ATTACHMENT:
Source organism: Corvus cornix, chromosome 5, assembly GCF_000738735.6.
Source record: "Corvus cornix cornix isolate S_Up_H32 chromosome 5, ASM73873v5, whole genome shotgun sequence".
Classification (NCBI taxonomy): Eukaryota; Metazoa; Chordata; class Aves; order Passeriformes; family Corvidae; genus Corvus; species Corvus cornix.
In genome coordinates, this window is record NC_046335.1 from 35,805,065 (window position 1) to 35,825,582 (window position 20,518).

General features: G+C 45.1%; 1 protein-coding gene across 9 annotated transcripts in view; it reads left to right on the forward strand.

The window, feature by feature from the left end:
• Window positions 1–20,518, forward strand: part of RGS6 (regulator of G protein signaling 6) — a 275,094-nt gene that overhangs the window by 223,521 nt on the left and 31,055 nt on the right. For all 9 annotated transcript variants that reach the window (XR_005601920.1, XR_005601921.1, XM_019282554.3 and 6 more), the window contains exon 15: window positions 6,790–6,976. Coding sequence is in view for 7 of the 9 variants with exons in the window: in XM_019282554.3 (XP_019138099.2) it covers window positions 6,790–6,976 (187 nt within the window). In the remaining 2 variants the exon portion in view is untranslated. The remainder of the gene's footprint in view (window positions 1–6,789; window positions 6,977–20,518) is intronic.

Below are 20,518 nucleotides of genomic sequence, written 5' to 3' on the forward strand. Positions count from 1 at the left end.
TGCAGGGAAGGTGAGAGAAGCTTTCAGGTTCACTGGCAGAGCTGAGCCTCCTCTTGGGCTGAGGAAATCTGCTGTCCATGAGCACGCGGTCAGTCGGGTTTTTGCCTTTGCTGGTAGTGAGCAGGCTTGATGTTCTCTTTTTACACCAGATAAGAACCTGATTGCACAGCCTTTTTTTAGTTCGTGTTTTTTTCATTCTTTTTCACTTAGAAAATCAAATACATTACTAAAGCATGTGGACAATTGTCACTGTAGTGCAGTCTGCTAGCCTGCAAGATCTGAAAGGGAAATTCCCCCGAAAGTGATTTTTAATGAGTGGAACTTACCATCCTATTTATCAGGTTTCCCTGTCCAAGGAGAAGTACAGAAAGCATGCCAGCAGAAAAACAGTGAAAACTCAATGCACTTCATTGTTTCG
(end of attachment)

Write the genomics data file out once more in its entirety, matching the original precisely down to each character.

Source organism: Corvus cornix, chromosome 5, assembly GCF_000738735.6.
Source record: "Corvus cornix cornix isolate S_Up_H32 chromosome 5, ASM73873v5, whole genome shotgun sequence".
Classification (NCBI taxonomy): Eukaryota; Metazoa; Chordata; class Aves; order Passeriformes; family Corvidae; genus Corvus; species Corvus cornix.
In genome coordinates, this window is record NC_046335.1 from 35,805,065 (window position 1) to 35,825,582 (window position 20,518).

General features: G+C 45.1%; 1 protein-coding gene across 9 annotated transcripts in view; it reads left to right on the forward strand.

The window, feature by feature from the left end:
• Window positions 1–20,518, forward strand: part of RGS6 (regulator of G protein signaling 6) — a 275,094-nt gene that overhangs the window by 223,521 nt on the left and 31,055 nt on the right. For all 9 annotated transcript variants that reach the window (XR_005601920.1, XR_005601921.1, XM_019282554.3 and 6 more), the window contains exon 15: window positions 6,790–6,976. Coding sequence is in view for 7 of the 9 variants with exons in the window: in XM_019282554.3 (XP_019138099.2) it covers window positions 6,790–6,976 (187 nt within the window). In the remaining 2 variants the exon portion in view is untranslated. The remainder of the gene's footprint in view (window positions 1–6,789; window positions 6,977–20,518) is intronic.

Below are 20,518 nucleotides of genomic sequence, written 5' to 3' on the forward strand. Positions count from 1 at the left end.
TGCAGGGAAGGTGAGAGAAGCTTTCAGGTTCACTGGCAGAGCTGAGCCTCCTCTTGGGCTGAGGAAATCTGCTGTCCATGAGCACGCGGTCAGTCGGGTTTTTGCCTTTGCTGGTAGTGAGCAGGCTTGATGTTCTCTTTTTACACCAGATAAGAACCTGATTGCACAGCCTTTTTTTAGTTCGTGTTTTTTTCATTCTTTTTCACTTAGAAAATCAAATACATTACTAAAGCATGTGGACAATTGTCACTGTAGTGCAGTCTGCTAGCCTGCAAGATCTGAAAGGGAAATTCCCCCGAAAGTGATTTTTAATGAGTGGAACTTACCATCCTATTTATCAGGTTTCCCTGTCCAAGGAGAAGTACAGAAAGCATGCCAGCAGAAAAACAGTGAAAACTCAATGCACTTCATTGTTTCG